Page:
A surrogate is a person who is personally or legally designated to make healthcare decisions on behalf of another person who is no longer capable of making healthcare decisions for himself/herself.
It is important to appoint a surrogate as there are hosts of medical conditions, treatments or procedures that may arise when a patient becomes incompetent or incapacitated. Even if an advance directive is available, it is frequently written in general terms. The living will, in general, provides only a blueprint of the person’s preferences/wishes at end-of-life care, signifying whether life-sustaining treatments will be sought. It is not possible to cover all aspects and specifics of care or interventions in the living will.
The surrogate would ideally decide based on his/her knowledge of the patient’s values and beliefs. The Ethical and Religious Directives reiterates that surrogates should make decisions that are in line with the Catholic moral principles and to the person’s intentions and values or to the person’s best interests if intentions are unknown.
The surrogate would act as the patient would act if he/she is competent to choose even if what the patient has requested is not what the surrogate would choose for himself. This is called the substituted judgment standard. When the surrogate is not sure what the patient would want, he/she should follow the “best interests” standard on the patient’s behalf. The best interest standard considers the entire physical, moral, emotional and spiritual good of the patient.
A healthcare surrogate should be familiar with the principal’s values, principles, and beliefs.
It is important to identify a healthcare surrogate, who is familiar with the patient and who has the moral and legal authority to address or interpret vague issues not specified in the declaration of the living will.
The age and maturity of the designated surrogate must be considered.
The principal must appoint a surrogate with care. They must truly know each other and must have shared a significant amount of time to be able to identify the values preferences and wishes s of age or older and should be accessible, at least by a phone call. It is important that the principal must choose a person of character and maturity as a surrogate since he/she might be going to make a difficult decision on the principal’s behalf.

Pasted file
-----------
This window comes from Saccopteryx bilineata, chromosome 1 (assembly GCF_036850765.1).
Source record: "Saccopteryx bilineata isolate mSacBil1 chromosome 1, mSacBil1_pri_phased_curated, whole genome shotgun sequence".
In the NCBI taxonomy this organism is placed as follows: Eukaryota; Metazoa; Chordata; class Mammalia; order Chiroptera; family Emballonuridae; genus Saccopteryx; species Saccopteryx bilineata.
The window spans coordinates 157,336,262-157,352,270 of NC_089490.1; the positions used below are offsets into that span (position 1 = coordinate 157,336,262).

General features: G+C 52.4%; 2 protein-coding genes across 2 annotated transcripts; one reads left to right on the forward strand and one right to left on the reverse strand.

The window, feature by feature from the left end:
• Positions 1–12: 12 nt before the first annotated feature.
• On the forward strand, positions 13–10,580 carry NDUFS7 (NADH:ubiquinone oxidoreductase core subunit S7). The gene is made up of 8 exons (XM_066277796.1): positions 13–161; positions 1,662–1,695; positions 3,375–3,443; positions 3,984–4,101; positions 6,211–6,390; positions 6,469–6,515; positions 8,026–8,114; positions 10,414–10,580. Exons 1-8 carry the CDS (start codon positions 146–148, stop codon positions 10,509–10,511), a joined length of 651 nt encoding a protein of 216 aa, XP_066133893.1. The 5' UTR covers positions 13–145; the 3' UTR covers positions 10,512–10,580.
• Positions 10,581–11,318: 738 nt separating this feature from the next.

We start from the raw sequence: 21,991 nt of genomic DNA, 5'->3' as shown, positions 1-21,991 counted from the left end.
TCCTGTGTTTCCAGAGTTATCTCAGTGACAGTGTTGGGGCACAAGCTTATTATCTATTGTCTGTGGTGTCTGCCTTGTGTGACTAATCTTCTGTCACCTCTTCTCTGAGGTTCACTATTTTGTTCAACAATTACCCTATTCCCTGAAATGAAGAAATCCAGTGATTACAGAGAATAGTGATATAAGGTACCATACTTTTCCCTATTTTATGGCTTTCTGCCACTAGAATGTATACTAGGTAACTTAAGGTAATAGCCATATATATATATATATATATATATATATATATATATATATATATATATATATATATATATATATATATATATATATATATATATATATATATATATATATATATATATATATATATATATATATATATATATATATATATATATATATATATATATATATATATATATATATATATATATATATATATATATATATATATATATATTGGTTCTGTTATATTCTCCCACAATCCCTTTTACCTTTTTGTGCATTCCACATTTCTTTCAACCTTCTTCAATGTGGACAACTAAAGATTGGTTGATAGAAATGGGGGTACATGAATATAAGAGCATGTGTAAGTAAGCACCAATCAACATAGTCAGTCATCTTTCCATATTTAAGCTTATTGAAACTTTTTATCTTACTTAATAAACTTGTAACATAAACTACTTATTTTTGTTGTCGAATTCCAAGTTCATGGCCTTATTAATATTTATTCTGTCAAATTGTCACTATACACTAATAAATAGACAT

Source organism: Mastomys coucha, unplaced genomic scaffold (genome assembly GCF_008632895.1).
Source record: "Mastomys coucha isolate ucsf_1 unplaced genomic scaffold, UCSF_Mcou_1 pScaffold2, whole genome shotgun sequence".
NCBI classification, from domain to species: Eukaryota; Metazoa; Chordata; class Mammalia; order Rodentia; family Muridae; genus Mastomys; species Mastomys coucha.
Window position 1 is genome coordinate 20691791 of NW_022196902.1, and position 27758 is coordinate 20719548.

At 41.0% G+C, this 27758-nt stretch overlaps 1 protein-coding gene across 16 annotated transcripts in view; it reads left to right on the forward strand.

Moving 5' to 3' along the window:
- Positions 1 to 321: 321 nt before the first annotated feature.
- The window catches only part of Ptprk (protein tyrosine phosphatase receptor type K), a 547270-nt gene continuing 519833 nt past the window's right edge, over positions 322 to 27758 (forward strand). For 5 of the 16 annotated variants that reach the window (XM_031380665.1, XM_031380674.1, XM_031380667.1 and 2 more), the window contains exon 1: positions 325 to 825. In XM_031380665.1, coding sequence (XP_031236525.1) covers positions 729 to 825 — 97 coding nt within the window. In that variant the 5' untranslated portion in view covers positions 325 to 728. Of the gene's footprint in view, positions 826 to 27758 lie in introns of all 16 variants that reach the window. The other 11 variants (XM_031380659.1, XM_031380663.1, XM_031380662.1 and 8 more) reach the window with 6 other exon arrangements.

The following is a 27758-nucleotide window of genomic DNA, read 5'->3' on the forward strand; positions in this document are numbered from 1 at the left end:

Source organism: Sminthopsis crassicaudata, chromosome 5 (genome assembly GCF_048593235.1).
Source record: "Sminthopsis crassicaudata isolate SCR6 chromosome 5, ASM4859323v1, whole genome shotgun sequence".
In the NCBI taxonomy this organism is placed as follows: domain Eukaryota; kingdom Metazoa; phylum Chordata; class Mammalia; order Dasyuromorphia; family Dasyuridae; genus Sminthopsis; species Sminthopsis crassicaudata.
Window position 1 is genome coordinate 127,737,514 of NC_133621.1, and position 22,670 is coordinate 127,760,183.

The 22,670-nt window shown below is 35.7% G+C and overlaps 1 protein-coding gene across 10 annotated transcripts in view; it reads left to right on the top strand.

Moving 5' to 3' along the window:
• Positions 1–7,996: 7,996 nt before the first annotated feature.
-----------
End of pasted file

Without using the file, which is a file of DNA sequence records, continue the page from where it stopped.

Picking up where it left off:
Appoint only one surrogate.
There should only be one surrogate to avoid conflict. An alternate surrogate needs to be identified in an event that the primary may no longer be capable to discharge surrogate duties.
Surrogates cannot act whatever they wanted for the patient.
A healthcare surrogate does not have a blank check to decide whatever he/she wants for the patient. Those who provide care have legal as well as moral responsibilities to follow the patient’s advance directives unless there is a convincing proof that a certain preference or request may not serve the patient’s interest, or when it violates the rights of others. The Hasting’s Center clarifies that attending healthcare professionals may seek ethics consultation when in doubt about a surrogate’s decision:
If the responsible professional has concerns about the ability of a surrogate to make treatment decisions in keeping with the standards for surrogate decision-making, the professional may seek an ethics consultation to determine whether the surrogate understands the obligations of surrogate decision making and can discharge them. On occasion, judicial review may be necessary.
 USCCB, Ethical and Religious Directives, No. 25.
 Matthew P. Lomanno, ”Healthcare Proxy and Advance Directives,” in Catholic Healthcare Ethics: A Manual for Practitioners, 216.
 Matthew Lomanno, “Healthcare Proxies and Advance Directives,” 216.
 Virginia Catholic Conference, Catholic Advance Medical Directive,5.
 Berlinger, Jennings and Wolf, The Hastings Center Guidelines, 64.